Stranded deer rescued from frozen lake near Kamloops

Kamloops Search and Rescue said the doe was on the ice for 30 hours

Two members of a British Columbia search crew carried out an unusual rescue this week after they received a call about a deer stranded on an ice-covered lake.

Mike Ritcey and a fellow member of Kamloops Search and Rescue received a call from a woman who spotted the deer on Tunkwa Lake, about 80 kilometres west of Kamloops.

The pair sprang into action on Monday and decided to personally help the deer, although it wasn’t an official Kamloops Search and Rescue operation.

“It was the right thing to do,” Ritcey said, adding the doe was on the ice for at least 30 hours. “When they get out on the ice and they lay there, it’s a bad deal. The birds eat them alive.”

He said he took precautions testing the ice every step of the way. Once he reached the doe, he said he threw a scarf over its eyes to calm it down and rolled it onto a plastic toboggan to pull it back to shore.

“We helped stand it up and the thing took off,” he said, adding that it didn’t appear to have any broken bones and there was no sign of blood.

READ: Hammy the deer has been freed of his threads, a purple antler remains

This wasn’t the first time Ritcey came to the rescue of a stranded deer. He said there was another case a few years ago, but in that instance the deer was badly injured and had to be euthanized.

The B.C. Conservation Service says an officer received a call about the deer on Sunday, but due to a miscommunication, he thought the complaint had been dealt with when it hadn’t.

Spokesman Tobe Sprado says it’s not unusual for deer to flee to frozen lakes while being chased by predators and then be unable to get up from the ice.

“For whatever reason, they look at the lake as being a bit of a refuge,” he says. “We get calls every year about stranded deer in ice.”

He says conservation offers do not typically rescue deer in such situations.

“It’s a risky situation, to be putting your life at risk for saving a deer,” he says.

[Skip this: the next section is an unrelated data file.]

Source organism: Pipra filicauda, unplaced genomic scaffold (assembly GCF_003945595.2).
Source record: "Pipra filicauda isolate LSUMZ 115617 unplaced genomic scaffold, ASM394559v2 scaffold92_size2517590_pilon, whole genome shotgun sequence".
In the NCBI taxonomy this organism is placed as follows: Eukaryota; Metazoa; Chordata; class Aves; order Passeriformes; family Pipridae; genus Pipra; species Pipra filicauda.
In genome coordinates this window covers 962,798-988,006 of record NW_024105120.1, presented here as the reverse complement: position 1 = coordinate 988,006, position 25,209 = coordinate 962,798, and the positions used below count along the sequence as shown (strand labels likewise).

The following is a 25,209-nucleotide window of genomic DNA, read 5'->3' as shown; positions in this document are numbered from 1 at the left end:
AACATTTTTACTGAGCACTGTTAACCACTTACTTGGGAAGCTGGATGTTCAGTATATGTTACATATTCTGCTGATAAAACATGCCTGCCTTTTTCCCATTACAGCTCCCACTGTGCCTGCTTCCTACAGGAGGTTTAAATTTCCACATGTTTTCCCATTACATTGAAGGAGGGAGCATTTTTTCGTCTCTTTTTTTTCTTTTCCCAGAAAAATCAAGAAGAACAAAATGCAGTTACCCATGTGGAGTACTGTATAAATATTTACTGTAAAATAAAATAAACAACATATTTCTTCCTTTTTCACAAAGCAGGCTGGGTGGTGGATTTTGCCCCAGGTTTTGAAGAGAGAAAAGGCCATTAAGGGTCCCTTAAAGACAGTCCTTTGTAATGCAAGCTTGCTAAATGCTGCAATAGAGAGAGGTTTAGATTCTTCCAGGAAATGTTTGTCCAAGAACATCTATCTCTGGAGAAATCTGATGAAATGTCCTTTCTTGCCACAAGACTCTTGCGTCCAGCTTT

“We usually let nature run its course in a lot of these incidents. The other option, if we feel it’s in public interest and to prevent suffering of the animal, we would possibly attend and euthanize that wildlife.”

Another option the service would “possibly consider” would be to reach out to other entities, such as search and rescue or municipal fire departments, who would have the equipment and training to save the deer, he said.


Like us on Facebook and follow us on Twitter.

Just Posted

Ancient microbes discovered off the Juan de Fuca Ridge potentially offers glimpse into alien life

The marine bacteria is dependent on hydrogen, a compound present almost everywhere

Volunteers needed for annual Mother’s Day walk

Breast Cancer Society of Canada hosts annual Mother’s Day event

Saanich rental project wins silver by going ‘green’

The Verve rental housing project stands at the corner of Boleskine Road and Whittier Avenue

Sidney Lions dish $4,000 to help build on growing trishaw bike charity

Cycling Without Age Society draws attention as far off as Washington

Sign forbidding rabbit drop-offs gets stuffed bunnies instead

Residents seemingly undeterred by strict wording this Easter

WATCH: Movie star and PACE alum Calum Worthy talks musical theatre and his career

“American Vandal” and “Austin and Ally” actor has been returning to the program for over 20 years

POLL: How often does your family use BC Ferries?

Navigating the lineups for BC Ferries is a way of life for… Continue reading

Crime Stoppers most wanted for Greater Victoria for the week of April 16

Greater Victoria Crime Stoppers is seeking the public’s help in locating the… Continue reading

B.C. fire department rescues kittens

Enderby homeowner not aware kittens in wood pile near garbage pile fire that got out of hand

QUIZ: How much do you know about Easter?

Take this short quiz and put your knowledge to the test

B.C. VIEWS: NDP’s lawyer show is turning into a horror movie

Court actions pile up over pipelines, car insurance, care aides

Global Affairs warns Canadians in Sri Lanka there could be more attacks

A series of bomb blasts killed at least 207 people and injured hundreds more

Waste not: Kootenay brewery leftovers feed the local food chain

Spent grains from the Trail Beer Refinery are donated to local farmers and growers, none go to waste

Most Read